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Safety is your responsibility. This course will assist you to operate a crane safely on your worksite.From the author:“The 'Crane Safety' course builds on the best practices to maintain safety in the operation of a crane. The multi-part course guides learners through a comprehensive series of interactive modules to embed essential knowledge into the mind. If you're looking for a good way to brush up on skills and knowledge about how to safely operate a crane, look no further than this complete course.”
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Preparing your lesson...
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Managing Risks By undertaking the following steps, you can help ensure that workers and bystanders are not exposed to health and safety risks. *Let's start with the first step, Identify Hazards. *
Identify Hazards The following can help you identify potential hazards...
Assess Risks Most of the time, risks and control measures will already be known, but you may have to undertake a risk assessment if this is not the case.
Take action to control the risk There is a hierarchy in the steps you should take to control risks.
** 4. Check your control measures** Control measures should be regularly reviewed to make sure they are effective.
There are a couple of important things you must consider before operating a crane. *Let's start with the first step... *
Choosing a crane Your choice of crane should consider... The lifecycle of the crane How long you need it for How often it will be used The conditions under which it will be used The maximum load it can bear
It is also important to look out for... safe access points (for example ladders, footholds, steps and grabs rails) seat design visibility environmental controls
** Hiring a Crane** If you intend to hire a crane, you should make sure to check that it is suitable for its intended use, and whether you have the knowledge or expertise to operate it. If you do not, you may need to hire a crane crew to assist.
Registering a Crane Check if your crane needs to be registered before use!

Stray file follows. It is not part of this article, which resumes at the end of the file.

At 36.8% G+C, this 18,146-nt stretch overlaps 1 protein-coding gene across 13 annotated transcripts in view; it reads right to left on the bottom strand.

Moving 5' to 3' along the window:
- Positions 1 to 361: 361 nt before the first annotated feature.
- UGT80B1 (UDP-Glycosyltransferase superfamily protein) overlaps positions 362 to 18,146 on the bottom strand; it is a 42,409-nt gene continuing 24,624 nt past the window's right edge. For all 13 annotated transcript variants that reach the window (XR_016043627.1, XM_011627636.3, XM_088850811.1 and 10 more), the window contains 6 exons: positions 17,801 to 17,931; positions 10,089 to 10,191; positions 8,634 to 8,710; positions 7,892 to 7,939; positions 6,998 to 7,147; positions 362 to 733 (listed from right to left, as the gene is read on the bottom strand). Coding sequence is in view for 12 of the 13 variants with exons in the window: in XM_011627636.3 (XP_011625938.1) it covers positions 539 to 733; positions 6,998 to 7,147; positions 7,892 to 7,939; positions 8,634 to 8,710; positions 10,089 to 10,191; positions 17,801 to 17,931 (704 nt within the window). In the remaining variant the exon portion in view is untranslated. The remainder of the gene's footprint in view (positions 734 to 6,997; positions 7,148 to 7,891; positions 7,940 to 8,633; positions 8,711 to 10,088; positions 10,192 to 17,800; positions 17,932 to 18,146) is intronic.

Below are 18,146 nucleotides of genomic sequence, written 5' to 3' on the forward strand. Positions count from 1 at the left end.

Inspection and Pre-safety checks Before you can operate a crane, inspections must be undertaken to ensure that it is in safe working use. This includes the workplace environment, functionality of different components and correct set up.
** Emergency Plan** An emergency plan should be prepared for each worksite where the crane will operate.
Setting Up a Crane The previous lesson gave you a quick introduction to managing risks while operating a crane on a worksite and outlines the processes you should take before operating a crane.
Siting a crane You should choose the location for siting the crane after considering these factors... The risk of the crane overturning or collapsing (Including the foundations or supporting structure, and the ability of the crane and foundations to support the forces being imposed on it) ** 2. The risk of the crane colliding with another object** ** 3. The loads and paths the crane will take**
Collisions A crane, should be positioned so that there is a clearance between the crane and other structures. If multiple cranes are operating near each other, the crew members should consult to coordinate movements. A spotter (someone who observes the crane), should also assist the safe movement of the crane.
** Working near electric lines** Electric lines can have serious risks including electrocution, arcing, fires and explosions. Contact with energised overhead or underground electric lines can be fatal. It is crucial to ensure safe working distances from and electric lines, and these will vary depending on the worksite.
Working at height An activity where a person could fall over two metres is considered high risk. To minimise the risk of workers falling, temporary work platforms may be installed, as well as travel restraint systems, harnesses and edge protection systems.
Pick and carry Mobile cranes can travel while carrying suspended loads. Pick and carry activities must only be undertaken by cranes designed for this purpose. Risks to consider when operating a mobile include, the ground conditions, travel path, and wind speeds.
Crane Stability Serious crane accidents are often caused by a failure to maintain stability of the crane. To ensure stability when operating a crane, you should consider the counterweight, ground conditions, slope of the ground, wind conditions and the way the loads will be moved.
Wind Conditions Winds affect the cranes' stability. It is important to recognise that the wind speed at the height of the load may be different from the speed at the cabin.